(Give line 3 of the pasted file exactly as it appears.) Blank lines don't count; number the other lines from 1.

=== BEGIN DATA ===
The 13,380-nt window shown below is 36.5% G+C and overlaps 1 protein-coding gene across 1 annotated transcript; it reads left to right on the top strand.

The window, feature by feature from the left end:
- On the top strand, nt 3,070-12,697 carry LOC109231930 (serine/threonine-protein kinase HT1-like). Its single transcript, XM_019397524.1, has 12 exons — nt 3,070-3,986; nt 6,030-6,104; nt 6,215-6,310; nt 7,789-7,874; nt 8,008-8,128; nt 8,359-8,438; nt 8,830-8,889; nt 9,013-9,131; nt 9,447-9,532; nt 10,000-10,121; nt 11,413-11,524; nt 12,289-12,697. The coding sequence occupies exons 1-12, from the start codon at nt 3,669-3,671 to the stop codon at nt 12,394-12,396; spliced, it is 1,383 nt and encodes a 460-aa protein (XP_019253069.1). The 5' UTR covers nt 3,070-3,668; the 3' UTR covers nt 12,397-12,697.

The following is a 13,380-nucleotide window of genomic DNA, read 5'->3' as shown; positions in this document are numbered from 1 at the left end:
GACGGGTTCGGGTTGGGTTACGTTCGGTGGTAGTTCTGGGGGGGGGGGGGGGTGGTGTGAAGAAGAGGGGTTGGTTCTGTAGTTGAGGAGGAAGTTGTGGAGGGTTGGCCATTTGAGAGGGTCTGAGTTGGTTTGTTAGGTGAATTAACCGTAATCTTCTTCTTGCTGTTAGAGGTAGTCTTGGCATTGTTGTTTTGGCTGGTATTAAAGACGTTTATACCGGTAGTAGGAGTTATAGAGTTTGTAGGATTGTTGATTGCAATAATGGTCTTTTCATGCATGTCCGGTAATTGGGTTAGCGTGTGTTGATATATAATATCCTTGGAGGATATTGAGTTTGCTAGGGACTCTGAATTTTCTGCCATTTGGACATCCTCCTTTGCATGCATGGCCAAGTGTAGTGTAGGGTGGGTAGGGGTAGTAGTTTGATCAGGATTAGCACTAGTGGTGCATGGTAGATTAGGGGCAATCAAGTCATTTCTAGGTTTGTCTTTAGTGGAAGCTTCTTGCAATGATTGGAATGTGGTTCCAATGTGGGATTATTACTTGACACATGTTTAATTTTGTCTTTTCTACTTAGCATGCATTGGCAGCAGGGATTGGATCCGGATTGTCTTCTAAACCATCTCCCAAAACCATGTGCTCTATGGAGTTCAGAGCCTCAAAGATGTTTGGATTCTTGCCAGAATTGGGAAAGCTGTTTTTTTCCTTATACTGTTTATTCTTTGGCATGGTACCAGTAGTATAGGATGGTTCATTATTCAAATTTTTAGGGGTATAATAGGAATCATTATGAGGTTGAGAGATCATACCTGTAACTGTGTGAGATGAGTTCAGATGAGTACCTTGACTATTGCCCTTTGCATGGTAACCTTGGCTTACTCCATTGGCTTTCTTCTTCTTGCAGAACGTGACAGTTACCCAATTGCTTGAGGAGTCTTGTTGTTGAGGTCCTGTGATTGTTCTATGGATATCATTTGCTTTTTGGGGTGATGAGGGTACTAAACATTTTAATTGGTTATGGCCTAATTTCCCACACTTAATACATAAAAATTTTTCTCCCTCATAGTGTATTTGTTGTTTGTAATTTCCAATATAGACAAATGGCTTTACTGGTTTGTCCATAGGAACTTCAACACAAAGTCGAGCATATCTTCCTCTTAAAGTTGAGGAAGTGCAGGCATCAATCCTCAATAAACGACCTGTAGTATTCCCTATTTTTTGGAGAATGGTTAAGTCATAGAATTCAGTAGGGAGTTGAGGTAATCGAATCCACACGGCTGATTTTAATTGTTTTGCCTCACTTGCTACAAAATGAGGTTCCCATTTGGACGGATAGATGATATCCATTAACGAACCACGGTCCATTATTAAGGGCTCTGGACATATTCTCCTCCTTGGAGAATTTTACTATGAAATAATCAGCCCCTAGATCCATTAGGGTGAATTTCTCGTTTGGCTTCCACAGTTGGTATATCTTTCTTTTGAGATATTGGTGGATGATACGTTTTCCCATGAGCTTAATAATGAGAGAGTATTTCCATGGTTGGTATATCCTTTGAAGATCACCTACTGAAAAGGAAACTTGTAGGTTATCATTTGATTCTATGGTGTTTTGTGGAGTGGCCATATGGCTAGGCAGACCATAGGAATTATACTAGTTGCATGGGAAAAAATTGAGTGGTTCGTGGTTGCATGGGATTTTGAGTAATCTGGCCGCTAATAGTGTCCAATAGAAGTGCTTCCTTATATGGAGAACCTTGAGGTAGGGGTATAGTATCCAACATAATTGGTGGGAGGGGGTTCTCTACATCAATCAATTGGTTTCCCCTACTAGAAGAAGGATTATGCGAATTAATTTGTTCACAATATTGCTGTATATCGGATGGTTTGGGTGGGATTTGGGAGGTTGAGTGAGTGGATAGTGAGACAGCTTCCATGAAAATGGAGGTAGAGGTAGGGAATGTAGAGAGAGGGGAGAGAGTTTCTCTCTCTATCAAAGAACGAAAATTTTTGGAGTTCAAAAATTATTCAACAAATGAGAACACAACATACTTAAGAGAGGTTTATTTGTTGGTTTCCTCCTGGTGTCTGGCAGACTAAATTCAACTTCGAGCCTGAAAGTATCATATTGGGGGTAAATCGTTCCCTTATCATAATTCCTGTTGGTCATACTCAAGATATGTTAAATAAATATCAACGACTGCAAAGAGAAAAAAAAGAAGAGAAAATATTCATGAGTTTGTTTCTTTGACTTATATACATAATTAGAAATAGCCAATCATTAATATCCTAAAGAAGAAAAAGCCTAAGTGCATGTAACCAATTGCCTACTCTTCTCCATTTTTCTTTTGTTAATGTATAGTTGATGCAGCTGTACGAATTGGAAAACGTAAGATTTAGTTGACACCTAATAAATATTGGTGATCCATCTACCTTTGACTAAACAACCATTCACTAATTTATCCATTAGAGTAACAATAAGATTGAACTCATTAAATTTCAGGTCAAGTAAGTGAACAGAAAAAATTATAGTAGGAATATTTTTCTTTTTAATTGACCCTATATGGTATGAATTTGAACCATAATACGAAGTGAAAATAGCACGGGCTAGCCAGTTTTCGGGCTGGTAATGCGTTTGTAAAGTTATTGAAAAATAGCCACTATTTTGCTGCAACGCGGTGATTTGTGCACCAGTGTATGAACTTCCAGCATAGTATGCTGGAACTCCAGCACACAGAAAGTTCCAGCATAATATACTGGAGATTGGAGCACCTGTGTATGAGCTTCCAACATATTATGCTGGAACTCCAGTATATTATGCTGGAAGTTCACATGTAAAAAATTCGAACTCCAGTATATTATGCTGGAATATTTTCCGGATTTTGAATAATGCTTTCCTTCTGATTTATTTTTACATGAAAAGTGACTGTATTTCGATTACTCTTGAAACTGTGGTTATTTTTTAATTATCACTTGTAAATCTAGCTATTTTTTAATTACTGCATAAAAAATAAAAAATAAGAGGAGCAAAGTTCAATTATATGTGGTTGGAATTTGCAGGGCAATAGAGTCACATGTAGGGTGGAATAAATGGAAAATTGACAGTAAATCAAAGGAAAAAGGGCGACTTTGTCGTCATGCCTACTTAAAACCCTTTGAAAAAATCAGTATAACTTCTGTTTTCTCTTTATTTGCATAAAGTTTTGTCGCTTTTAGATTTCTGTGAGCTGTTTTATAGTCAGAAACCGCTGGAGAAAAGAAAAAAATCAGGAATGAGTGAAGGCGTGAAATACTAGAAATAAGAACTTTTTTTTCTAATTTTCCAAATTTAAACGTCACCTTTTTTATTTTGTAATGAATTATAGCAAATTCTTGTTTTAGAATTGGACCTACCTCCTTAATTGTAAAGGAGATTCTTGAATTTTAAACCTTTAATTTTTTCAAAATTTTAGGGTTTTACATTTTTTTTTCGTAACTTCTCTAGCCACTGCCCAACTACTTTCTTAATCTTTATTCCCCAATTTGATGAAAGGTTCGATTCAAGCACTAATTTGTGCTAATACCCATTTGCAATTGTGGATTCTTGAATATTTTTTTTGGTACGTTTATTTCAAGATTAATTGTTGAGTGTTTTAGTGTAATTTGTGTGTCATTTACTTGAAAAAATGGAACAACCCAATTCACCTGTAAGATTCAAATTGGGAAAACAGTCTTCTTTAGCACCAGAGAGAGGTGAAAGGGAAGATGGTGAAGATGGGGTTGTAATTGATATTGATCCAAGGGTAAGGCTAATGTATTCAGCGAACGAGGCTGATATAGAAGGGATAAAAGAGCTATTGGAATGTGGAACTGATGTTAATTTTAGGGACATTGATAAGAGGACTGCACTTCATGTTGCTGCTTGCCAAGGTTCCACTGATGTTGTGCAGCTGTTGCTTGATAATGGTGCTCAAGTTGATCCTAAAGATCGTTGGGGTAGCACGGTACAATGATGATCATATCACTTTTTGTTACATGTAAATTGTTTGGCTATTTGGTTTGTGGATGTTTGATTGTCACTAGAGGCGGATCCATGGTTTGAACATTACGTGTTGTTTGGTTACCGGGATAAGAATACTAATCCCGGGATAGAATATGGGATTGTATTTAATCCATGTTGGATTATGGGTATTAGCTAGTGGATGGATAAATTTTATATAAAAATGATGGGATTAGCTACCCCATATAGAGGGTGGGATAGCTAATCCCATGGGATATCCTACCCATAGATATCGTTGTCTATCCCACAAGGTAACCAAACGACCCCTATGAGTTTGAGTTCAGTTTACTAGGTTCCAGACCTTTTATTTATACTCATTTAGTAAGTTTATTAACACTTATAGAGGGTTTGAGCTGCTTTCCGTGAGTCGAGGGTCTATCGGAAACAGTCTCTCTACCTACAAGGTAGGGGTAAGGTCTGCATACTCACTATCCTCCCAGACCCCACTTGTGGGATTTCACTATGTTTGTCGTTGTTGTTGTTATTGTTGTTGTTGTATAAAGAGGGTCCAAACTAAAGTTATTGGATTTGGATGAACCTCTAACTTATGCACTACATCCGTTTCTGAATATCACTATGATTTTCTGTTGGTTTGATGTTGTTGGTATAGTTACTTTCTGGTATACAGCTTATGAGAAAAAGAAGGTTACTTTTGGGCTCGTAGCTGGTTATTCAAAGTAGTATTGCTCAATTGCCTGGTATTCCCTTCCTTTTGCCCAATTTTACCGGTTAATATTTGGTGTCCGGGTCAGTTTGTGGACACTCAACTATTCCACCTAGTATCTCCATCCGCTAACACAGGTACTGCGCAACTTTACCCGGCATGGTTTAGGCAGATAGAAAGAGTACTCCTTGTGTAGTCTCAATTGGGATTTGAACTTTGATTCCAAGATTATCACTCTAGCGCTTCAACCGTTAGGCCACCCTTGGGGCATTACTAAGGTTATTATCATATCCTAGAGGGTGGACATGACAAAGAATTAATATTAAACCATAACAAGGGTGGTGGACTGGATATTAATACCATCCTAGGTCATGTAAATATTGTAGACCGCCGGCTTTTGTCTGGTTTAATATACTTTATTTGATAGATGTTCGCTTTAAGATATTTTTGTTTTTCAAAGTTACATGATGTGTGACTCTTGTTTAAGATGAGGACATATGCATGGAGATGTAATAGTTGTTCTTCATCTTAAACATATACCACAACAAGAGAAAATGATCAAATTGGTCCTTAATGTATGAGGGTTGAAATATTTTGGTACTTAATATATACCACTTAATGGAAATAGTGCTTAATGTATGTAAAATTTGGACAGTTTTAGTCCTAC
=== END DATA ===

- On the top strand, nt 3,070-12,697 carry LOC109231930 (serine/threonine-protein kinase HT1-like). Its single transcript, XM_019397524.1, has 12 exons — nt 3,070-3,986; nt 6,030-6,104; nt 6,215-6,310; nt 7,789-7,874; nt 8,008-8,128; nt 8,359-8,438; nt 8,830-8,889; nt 9,013-9,131; nt 9,447-9,532; nt 10,000-10,121; nt 11,413-11,524; nt 12,289-12,697. The coding sequence occupies exons 1-12, from the start codon at nt 3,669-3,671 to the stop codon at nt 12,394-12,396; spliced, it is 1,383 nt and encodes a 460-aa protein (XP_019253069.1). The 5' UTR covers nt 3,070-3,668; the 3' UTR covers nt 12,397-12,697.